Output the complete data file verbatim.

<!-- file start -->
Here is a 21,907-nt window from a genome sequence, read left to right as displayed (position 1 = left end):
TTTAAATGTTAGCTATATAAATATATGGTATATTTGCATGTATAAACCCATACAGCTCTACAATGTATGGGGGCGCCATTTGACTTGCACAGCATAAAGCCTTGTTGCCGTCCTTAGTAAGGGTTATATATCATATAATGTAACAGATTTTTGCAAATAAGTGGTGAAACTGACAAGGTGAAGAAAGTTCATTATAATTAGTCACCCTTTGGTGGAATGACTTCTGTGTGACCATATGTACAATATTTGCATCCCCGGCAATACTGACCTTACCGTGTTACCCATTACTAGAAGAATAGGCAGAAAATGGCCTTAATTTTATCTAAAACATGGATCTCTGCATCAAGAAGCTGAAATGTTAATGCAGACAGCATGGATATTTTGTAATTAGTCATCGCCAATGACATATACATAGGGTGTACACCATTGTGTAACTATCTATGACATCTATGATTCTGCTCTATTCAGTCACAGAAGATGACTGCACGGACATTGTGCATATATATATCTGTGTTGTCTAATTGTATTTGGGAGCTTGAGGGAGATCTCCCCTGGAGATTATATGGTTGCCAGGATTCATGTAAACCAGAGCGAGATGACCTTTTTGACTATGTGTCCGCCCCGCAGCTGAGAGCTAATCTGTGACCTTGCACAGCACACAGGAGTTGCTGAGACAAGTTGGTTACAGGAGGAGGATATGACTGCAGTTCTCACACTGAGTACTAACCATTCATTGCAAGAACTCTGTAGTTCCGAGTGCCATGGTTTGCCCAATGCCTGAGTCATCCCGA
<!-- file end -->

Here is a 21,907-nt window from a genome sequence, read left to right as displayed (position 1 = left end):
TTTAAATGTTAGCTATATAAATATATGGTATATTTGCATGTATAAACCCATACAGCTCTACAATGTATGGGGGCGCCATTTGACTTGCACAGCATAAAGCCTTGTTGCCGTCCTTAGTAAGGGTTATATATCATATAATGTAACAGATTTTTGCAAATAAGTGGTGAAACTGACAAGGTGAAGAAAGTTCATTATAATTAGTCACCCTTTGGTGGAATGACTTCTGTGTGACCATATGTACAATATTTGCATCCCCGGCAATACTGACCTTACCGTGTTACCCATTACTAGAAGAATAGGCAGAAAATGGCCTTAATTTTATCTAAAACATGGATCTCTGCATCAAGAAGCTGAAATGTTAATGCAGACAGCATGGATATTTTGTAATTAGTCATCGCCAATGACATATACATAGGGTGTACACCATTGTGTAACTATCTATGACATCTATGATTCTGCTCTATTCAGTCACAGAAGATGACTGCACGGACATTGTGCATATATATATCTGTGTTGTCTAATTGTATTTGGGAGCTTGAGGGAGATCTCCCCTGGAGATTATATGGTTGCCAGGATTCATGTAAACCAGAGCGAGATGACCTTTTTGACTATGTGTCCGCCCCGCAGCTGAGAGCTAATCTGTGACCTTGCACAGCACACAGGAGTTGCTGAGACAAGTTGGTTACAGGAGGAGGATATGACTGCAGTTCTCACACTGAGTACTAACCATTCATTGCAAGAACTCTGTAGTTCCGAGTGCCATGGTTTGCCCAATGCCTGAGTCATCCCGA